For example, I was recently in the library and saw a book on Barack Obama that didn't seem to be either attacking or praising him. I assumed it was a detached journalistic analysis, an approach I haven't seen much of these days. My interest piqued, I took it out.
I should have noticed the back-cover endorsement by Noam Chomsky.
The book was called Barack Obama and the Future of American Politics. I didn't read the whole thing, but I did happen to glance at an appendix in which the author referred to Obama's "corporate- and Empire-friendly" views on capital punishment, gun control, and civil liberties, as well as his "conservative and imperial positions on Iraq, Iran, or Israel."
These characterizations may raise the eyebrows of those who think of Obama as the latest incarnation of Karl Marx, but they are frequent in hard-left publications such as The Nation, where the U.S. Democratic Party is considered "center-right." That isn't as absurd as it sounds if you take an international perspective. As Nation writer Eric Alterman argues in his 2003 book What Liberal Media?,
The entire context of American politics exists on a spectrum that is itself well to the right of that in most industrialized democracies. During the 1990s, Bill Clinton was probably further to the right than most ruling West European conservatives, such as Germany's Helmut Kohl and France's Jacques Chirac. Indeed, virtually the entire axis of political conversation in the United States takes place on ideological ground that would be considered conservative in just about every nation in democratic Western Europe.The 1962 movie The Manchurian Candidate was a paranoid right-wing thriller about communist takeover. The 2004 remake is a paranoid left-wing thriller about corporate takeover. In the new version, Meryl Streep plays a senator and Hillary lookalike who, aided by a Halliburton-esque corporation with family connections, instigates a plot to make her son president through blackmail, murder, and brainwashing, in which a Gulf War platoon have devices implanted in their bodies making them "remember" her son as a war hero. Throughout the movie, a sinister cable news network is seen in the background in various public places (and the anchor is played by Al Franken, no less).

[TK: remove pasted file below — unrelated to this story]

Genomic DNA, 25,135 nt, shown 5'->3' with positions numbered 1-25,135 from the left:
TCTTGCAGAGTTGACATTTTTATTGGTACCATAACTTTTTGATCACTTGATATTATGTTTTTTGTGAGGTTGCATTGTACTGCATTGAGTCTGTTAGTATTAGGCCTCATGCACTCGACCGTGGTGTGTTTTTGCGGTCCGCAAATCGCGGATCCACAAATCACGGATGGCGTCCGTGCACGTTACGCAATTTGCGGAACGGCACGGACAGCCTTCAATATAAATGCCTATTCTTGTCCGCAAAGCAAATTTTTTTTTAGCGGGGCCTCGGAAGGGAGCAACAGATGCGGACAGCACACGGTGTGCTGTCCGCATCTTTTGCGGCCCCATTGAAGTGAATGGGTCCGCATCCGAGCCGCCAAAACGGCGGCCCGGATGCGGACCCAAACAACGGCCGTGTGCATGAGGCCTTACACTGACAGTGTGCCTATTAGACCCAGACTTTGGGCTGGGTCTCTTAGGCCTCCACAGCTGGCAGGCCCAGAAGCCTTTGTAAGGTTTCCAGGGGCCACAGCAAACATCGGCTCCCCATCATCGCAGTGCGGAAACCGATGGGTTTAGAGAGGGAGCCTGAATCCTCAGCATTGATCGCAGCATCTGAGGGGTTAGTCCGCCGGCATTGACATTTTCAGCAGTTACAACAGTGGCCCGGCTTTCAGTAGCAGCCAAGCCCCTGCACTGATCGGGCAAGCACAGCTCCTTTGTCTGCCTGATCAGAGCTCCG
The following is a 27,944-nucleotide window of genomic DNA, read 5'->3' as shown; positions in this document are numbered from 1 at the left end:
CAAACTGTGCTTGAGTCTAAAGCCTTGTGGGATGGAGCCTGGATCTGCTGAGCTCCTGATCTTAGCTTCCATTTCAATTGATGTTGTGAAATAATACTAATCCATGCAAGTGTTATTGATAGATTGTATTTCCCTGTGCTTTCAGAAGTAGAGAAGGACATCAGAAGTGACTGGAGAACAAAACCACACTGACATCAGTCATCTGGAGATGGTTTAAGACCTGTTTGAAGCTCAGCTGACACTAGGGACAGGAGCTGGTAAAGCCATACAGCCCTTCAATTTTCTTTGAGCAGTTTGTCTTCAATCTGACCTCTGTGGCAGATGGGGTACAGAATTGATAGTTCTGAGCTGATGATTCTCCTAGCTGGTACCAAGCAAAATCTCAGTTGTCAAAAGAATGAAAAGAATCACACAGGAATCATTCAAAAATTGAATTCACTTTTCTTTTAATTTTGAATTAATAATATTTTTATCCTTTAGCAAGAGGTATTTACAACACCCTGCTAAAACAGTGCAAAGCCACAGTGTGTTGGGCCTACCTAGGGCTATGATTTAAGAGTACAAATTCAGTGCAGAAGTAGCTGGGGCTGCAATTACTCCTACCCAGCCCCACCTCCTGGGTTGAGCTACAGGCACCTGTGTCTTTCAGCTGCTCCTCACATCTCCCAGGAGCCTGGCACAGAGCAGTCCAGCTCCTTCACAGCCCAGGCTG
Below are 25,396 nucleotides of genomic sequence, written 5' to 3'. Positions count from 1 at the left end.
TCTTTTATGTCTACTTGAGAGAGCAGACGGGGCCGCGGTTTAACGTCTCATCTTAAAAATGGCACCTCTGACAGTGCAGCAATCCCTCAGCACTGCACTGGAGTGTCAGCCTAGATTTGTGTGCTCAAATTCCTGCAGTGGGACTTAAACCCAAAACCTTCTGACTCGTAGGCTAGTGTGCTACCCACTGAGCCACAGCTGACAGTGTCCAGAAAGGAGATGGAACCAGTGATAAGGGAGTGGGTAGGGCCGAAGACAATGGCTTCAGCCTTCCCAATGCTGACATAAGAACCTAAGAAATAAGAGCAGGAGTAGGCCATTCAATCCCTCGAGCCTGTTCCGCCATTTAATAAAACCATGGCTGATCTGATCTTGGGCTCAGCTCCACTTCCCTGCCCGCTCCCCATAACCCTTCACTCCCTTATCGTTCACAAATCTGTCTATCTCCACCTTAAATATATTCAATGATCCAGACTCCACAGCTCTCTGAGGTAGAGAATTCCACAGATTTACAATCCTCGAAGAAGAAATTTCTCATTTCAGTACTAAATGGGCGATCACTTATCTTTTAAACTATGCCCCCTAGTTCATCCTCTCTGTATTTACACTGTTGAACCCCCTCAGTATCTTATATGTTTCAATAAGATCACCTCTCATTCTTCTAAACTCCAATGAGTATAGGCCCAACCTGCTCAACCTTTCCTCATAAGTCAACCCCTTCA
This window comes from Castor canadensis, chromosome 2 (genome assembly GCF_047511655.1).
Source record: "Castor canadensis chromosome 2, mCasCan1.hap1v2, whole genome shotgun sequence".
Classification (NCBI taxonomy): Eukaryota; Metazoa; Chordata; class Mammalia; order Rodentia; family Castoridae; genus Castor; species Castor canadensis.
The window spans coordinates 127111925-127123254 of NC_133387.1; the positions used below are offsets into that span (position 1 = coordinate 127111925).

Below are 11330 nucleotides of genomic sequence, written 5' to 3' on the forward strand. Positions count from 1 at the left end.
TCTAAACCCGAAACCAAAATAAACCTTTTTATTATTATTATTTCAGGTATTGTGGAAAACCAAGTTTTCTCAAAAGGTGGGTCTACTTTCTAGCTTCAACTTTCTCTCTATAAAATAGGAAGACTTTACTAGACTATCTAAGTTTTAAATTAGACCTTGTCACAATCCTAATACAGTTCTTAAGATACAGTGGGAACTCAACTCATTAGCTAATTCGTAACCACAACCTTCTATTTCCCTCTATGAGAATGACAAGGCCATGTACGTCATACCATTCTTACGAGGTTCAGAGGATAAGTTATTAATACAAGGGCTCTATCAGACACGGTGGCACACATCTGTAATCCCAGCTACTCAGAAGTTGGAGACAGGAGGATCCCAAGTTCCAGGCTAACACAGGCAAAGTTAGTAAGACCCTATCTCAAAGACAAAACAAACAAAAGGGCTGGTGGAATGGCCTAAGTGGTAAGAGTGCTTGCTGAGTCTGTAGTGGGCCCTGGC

Hey, I'm not saying critics like Ralph Nader don't have a point about corporate influence in society. But when they start to sound like left-wing versions of the old John Birchers seeing communist infiltration in every corner, I have to jump ship. The nice thing about being a non-ideological Democrat, by far the most common variety, is the relative freedom from paranoia. You can just sit comfortably on the left of the good old fuzzy middle.